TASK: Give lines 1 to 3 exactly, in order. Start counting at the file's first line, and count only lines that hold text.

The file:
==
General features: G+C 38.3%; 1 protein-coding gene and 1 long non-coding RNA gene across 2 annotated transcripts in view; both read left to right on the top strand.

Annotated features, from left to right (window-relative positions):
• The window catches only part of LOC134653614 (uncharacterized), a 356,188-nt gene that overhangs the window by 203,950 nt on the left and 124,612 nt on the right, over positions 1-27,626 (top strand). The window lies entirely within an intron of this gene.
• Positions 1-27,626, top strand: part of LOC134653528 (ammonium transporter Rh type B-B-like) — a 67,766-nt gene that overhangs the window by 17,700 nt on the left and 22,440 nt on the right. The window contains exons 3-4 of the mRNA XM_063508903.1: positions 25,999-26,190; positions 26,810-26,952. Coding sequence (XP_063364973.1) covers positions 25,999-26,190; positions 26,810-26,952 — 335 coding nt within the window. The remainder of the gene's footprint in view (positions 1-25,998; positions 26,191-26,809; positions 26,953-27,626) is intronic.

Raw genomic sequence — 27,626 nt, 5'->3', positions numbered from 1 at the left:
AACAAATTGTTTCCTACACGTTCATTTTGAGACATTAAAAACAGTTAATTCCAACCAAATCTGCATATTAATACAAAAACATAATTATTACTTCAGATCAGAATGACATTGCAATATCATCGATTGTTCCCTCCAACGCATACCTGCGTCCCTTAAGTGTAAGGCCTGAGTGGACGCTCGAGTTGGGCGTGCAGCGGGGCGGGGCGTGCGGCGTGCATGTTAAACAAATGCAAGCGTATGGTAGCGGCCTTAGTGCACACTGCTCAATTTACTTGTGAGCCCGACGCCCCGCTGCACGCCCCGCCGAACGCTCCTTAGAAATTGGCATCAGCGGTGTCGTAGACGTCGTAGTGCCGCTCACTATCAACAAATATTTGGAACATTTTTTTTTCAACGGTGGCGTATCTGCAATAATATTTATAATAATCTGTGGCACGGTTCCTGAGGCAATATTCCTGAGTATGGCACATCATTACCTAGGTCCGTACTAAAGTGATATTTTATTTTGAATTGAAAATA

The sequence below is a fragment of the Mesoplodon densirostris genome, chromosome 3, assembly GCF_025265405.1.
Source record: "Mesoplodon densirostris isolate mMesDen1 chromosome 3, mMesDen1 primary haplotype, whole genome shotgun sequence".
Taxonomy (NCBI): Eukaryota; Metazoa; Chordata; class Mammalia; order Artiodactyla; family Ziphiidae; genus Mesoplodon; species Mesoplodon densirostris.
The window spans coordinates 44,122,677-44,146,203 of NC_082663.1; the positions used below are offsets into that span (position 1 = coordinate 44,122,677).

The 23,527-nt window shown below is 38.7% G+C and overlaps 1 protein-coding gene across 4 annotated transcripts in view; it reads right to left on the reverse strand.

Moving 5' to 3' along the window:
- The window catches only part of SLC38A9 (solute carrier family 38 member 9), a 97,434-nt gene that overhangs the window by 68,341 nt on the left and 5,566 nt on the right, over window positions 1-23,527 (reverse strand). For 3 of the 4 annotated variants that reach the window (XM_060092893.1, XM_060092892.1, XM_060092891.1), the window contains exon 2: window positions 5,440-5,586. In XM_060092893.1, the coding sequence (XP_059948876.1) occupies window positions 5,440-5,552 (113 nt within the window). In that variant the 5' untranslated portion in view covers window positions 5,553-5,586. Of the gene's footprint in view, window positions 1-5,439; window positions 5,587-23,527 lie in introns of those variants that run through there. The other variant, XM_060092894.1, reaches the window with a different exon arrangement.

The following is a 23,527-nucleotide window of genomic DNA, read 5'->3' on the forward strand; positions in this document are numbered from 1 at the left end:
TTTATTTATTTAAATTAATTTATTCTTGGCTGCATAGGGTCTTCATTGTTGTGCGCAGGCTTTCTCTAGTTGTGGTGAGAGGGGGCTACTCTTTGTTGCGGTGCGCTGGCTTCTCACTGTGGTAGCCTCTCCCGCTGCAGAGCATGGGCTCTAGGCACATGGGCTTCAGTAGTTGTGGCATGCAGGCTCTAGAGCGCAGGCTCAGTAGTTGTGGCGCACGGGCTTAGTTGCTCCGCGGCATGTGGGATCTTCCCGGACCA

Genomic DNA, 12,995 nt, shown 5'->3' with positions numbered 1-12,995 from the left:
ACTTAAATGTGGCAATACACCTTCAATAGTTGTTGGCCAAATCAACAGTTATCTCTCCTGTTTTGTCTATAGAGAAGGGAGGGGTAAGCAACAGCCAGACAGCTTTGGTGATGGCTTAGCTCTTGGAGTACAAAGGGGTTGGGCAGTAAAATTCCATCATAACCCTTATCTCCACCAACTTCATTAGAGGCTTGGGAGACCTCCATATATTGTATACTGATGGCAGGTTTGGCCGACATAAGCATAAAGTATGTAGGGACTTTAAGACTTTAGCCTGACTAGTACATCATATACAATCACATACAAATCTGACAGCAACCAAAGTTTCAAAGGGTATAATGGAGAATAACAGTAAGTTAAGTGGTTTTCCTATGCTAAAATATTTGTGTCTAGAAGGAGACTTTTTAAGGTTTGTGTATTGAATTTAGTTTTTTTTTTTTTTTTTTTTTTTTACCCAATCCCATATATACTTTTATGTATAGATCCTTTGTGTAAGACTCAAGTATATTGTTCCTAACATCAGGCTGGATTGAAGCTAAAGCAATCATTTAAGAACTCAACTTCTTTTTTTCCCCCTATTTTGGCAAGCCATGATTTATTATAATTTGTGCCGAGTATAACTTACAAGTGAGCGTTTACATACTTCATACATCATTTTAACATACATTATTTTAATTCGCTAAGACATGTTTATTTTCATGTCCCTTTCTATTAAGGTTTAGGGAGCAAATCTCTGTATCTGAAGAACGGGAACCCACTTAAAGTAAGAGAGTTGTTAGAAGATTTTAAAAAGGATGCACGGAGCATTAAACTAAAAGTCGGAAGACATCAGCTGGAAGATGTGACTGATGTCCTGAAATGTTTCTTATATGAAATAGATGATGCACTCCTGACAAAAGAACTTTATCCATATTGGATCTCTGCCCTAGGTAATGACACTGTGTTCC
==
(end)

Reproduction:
General features: G+C 38.3%; 1 protein-coding gene and 1 long non-coding RNA gene across 2 annotated transcripts in view; both read left to right on the top strand.

Annotated features, from left to right (window-relative positions):
• The window catches only part of LOC134653614 (uncharacterized), a 356,188-nt gene that overhangs the window by 203,950 nt on the left and 124,612 nt on the right, over positions 1-27,626 (top strand). The window lies entirely within an intron of this gene.